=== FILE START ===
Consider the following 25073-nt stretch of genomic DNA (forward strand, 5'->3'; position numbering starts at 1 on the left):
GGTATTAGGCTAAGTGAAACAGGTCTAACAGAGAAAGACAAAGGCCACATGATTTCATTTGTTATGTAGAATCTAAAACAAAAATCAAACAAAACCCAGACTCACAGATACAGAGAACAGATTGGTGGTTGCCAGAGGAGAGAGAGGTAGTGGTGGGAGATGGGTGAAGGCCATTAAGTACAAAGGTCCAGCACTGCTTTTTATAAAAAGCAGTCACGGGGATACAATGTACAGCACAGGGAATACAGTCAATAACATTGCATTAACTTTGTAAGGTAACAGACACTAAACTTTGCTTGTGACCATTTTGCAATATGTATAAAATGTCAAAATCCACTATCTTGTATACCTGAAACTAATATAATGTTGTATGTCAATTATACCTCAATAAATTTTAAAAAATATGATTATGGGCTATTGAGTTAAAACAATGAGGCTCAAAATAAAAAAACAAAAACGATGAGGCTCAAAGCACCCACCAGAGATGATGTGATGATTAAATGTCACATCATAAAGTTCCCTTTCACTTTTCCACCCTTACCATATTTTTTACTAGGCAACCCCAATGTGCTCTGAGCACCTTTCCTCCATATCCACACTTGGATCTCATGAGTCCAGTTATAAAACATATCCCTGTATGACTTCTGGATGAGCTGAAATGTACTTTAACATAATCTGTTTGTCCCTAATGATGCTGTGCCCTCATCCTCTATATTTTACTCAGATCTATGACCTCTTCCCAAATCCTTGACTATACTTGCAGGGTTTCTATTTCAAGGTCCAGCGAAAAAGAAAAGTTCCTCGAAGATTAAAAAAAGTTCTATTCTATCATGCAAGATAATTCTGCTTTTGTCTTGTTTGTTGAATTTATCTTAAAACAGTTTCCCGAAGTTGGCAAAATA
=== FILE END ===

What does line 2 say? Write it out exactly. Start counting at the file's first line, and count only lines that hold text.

GGTATTAGGCTAAGTGAAACAGGTCTAACAGAGAAAGACAAAGGCCACATGATTTCATTTGTTATGTAGAATCTAAAACAAAAATCAAACAAAACCCAGACTCACAGATACAGAGAACAGATTGGTGGTTGCCAGAGGAGAGAGAGGTAGTGGTGGGAGATGGGTGAAGGCCATTAAGTACAAAGGTCCAGCACTGCTTTTTATAAAAAGCAGTCACGGGGATACAATGTACAGCACAGGGAATACAGTCAATAACATTGCATTAACTTTGTAAGGTAACAGACACTAAACTTTGCTTGTGACCATTTTGCAATATGTATAAAATGTCAAAATCCACTATCTTGTATACCTGAAACTAATATAATGTTGTATGTCAATTATACCTCAATAAATTTTAAAAAATATGATTATGGGCTATTGAGTTAAAACAATGAGGCTCAAAATAAAAAAACAAAAACGATGAGGCTCAAAGCACCCACCAGAGATGATGTGATGATTAAATGTCACATCATAAAGTTCCCTTTCACTTTTCCACCCTTACCATATTTTTTACTAGGCAACCCCAATGTGCTCTGAGCACCTTTCCTCCATATCCACACTTGGATCTCATGAGTCCAGTTATAAAACATATCCCTGTATGACTTCTGGATGAGCTGAAATGTACTTTAACATAATCTGTTTGTCCCTAATGATGCTGTGCCCTCATCCTCTATATTTTACTCAGATCTATGACCTCTTCCCAAATCCTTGACTATACTTGCAGGGTTTCTATTTCAAGGTCCAGCGAAAAAGAAAAGTTCCTCGAAGATTAAAAAAAGTTCTATTCTATCATGCAAGATAATTCTGCTTTTGTCTTGTTTGTTGAATTTATCTTAAAACAGTTTCCCGAAGTTGGCAAAATA